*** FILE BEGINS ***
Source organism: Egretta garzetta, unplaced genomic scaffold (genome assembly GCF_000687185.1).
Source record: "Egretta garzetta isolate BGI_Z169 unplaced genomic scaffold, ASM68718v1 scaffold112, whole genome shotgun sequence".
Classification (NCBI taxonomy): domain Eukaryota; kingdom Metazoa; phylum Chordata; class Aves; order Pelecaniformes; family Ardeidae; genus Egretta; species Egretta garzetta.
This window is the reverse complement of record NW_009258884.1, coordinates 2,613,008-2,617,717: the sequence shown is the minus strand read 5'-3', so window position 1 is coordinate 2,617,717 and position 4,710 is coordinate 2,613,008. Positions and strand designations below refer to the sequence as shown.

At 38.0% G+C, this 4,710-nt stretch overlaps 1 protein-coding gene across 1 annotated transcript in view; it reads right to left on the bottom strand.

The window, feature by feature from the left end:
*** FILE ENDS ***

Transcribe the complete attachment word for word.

Source organism: Egretta garzetta, unplaced genomic scaffold (genome assembly GCF_000687185.1).
Source record: "Egretta garzetta isolate BGI_Z169 unplaced genomic scaffold, ASM68718v1 scaffold112, whole genome shotgun sequence".
Classification (NCBI taxonomy): domain Eukaryota; kingdom Metazoa; phylum Chordata; class Aves; order Pelecaniformes; family Ardeidae; genus Egretta; species Egretta garzetta.
This window is the reverse complement of record NW_009258884.1, coordinates 2,613,008-2,617,717: the sequence shown is the minus strand read 5'-3', so window position 1 is coordinate 2,617,717 and position 4,710 is coordinate 2,613,008. Positions and strand designations below refer to the sequence as shown.

At 38.0% G+C, this 4,710-nt stretch overlaps 1 protein-coding gene across 1 annotated transcript in view; it reads right to left on the bottom strand.

The window, feature by feature from the left end: